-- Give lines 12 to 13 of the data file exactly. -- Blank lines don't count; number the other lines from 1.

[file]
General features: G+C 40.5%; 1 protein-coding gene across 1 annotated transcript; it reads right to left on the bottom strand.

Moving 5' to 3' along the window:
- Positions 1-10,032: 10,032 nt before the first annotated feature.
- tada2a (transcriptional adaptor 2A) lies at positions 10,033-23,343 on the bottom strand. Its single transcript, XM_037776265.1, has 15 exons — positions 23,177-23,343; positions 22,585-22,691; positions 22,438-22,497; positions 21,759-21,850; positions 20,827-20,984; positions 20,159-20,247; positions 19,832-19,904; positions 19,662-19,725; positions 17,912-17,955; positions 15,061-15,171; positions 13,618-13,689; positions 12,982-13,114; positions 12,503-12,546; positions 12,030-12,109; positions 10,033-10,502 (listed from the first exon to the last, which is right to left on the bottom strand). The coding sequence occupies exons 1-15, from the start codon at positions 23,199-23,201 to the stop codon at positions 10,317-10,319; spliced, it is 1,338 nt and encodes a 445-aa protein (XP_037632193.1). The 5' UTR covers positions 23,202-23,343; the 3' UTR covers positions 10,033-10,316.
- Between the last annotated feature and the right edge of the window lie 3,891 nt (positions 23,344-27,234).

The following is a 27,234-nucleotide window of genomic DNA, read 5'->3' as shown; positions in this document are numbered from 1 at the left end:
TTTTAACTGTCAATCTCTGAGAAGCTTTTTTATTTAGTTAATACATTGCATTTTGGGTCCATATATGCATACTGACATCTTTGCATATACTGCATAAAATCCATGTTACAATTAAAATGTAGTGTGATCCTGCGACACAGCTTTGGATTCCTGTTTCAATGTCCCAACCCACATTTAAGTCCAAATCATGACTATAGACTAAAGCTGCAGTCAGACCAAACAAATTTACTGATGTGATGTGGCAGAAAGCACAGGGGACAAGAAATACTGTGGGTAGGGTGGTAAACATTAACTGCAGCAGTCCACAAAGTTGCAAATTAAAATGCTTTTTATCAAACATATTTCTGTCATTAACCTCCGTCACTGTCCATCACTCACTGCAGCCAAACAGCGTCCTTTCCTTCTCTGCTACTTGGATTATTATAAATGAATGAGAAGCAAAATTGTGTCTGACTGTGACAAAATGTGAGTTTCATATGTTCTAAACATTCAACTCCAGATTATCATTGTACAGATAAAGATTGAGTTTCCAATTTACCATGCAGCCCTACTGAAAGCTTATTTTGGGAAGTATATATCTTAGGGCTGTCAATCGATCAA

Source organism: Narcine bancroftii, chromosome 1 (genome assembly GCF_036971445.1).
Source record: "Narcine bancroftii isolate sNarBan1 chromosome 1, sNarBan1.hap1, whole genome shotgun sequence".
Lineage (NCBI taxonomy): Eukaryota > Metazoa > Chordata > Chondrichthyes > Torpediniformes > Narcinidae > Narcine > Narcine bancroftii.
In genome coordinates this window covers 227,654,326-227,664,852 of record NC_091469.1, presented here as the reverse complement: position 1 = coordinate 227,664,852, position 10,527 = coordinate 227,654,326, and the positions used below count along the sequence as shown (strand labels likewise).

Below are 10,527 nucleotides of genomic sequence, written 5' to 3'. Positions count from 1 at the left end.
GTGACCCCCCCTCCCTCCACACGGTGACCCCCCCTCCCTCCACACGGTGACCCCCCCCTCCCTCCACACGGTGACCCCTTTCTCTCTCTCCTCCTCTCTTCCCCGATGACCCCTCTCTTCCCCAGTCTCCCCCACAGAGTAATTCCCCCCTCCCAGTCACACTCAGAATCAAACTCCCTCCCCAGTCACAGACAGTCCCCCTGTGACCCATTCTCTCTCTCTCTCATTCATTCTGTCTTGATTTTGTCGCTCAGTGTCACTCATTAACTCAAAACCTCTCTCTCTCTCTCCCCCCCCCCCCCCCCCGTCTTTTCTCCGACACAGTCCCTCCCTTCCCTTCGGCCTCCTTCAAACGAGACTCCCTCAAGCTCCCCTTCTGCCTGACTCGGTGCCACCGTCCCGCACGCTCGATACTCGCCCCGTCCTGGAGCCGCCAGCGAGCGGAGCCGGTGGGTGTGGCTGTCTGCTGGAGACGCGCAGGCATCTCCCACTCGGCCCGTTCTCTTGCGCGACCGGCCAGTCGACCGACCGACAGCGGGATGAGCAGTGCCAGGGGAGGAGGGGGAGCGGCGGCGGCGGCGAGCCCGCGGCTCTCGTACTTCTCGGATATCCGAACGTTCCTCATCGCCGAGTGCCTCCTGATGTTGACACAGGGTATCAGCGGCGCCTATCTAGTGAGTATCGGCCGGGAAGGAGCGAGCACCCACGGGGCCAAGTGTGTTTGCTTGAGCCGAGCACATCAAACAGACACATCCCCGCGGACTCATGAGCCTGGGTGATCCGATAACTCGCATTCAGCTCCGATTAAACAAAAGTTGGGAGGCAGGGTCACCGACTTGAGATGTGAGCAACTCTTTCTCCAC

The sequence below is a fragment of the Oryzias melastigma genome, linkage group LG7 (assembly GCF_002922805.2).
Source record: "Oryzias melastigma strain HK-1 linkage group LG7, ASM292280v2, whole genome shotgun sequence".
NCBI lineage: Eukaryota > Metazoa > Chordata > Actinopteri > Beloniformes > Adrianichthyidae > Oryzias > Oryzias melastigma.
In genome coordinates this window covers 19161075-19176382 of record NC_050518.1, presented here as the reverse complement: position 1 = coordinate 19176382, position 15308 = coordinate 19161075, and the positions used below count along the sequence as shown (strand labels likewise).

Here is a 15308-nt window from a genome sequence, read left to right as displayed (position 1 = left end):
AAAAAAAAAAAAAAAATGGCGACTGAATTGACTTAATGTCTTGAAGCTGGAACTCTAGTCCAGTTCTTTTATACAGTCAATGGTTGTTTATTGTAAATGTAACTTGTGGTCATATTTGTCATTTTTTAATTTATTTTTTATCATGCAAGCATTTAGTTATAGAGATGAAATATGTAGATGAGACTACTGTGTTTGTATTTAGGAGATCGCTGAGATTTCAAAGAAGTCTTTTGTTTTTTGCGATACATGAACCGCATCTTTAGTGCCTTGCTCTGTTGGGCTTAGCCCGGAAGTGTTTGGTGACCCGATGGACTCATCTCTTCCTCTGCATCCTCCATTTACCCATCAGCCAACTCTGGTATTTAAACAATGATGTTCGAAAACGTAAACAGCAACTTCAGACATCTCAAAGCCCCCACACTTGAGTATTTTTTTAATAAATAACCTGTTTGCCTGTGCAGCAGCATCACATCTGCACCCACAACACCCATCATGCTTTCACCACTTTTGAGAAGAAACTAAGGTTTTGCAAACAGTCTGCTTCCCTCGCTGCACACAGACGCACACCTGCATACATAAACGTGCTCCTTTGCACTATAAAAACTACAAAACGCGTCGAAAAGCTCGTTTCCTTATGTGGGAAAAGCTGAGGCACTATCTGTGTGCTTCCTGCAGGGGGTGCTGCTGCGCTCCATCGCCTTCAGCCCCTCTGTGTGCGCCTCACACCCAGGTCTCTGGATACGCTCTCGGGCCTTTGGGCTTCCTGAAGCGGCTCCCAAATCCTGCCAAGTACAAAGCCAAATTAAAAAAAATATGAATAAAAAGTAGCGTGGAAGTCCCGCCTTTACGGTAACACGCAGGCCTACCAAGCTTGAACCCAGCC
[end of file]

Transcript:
Below are 10,527 nucleotides of genomic sequence, written 5' to 3'. Positions count from 1 at the left end.
GTGACCCCCCCTCCCTCCACACGGTGACCCCCCCTCCCTCCACACGGTGACCCCCCCCTCCCTCCACACGGTGACCCCTTTCTCTCTCTCCTCCTCTCTTCCCCGATGACCCCTCTCTTCCCCAGTCTCCCCCACAGAGTAATTCCCCCCTCCCAGTCACACTCAGAATCAAACTCCCTCCCCAGTCACAGACAGTCCCCCTGTGACCCATTCTCTCTCTCTCTCATTCATTCTGTCTTGATTTTGTCGCTCAGTGTCACTCATTAACTCAAAACCTCTCTCTCTCTCTCCCCCCCCCCCCCCCCCGTCTTTTCTCCGACACAGTCCCTCCCTTCCCTTCGGCCTCCTTCAAACGAGACTCCCTCAAGCTCCCCTTCTGCCTGACTCGGTGCCACCGTCCCGCACGCTCGATACTCGCCCCGTCCTGGAGCCGCCAGCGAGCGGAGCCGGTGGGTGTGGCTGTCTGCTGGAGACGCGCAGGCATCTCCCACTCGGCCCGTTCTCTTGCGCGACCGGCCAGTCGACCGACCGACAGCGGGATGAGCAGTGCCAGGGGAGGAGGGGGAGCGGCGGCGGCGGCGAGCCCGCGGCTCTCGTACTTCTCGGATATCCGAACGTTCCTCATCGCCGAGTGCCTCCTGATGTTGACACAGGGTATCAGCGGCGCCTATCTAGTGAGTATCGGCCGGGAAGGAGCGAGCACCCACGGGGCCAAGTGTGTTTGCTTGAGCCGAGCACATCAAACAGACACATCCCCGCGGACTCATGAGCCTGGGTGATCCGATAACTCGCATTCAGCTCCGATTAAACAAAAGTTGGGAGGCAGGGTCACCGACTTGAGATGTGAGCAACTCTTTCTCCAC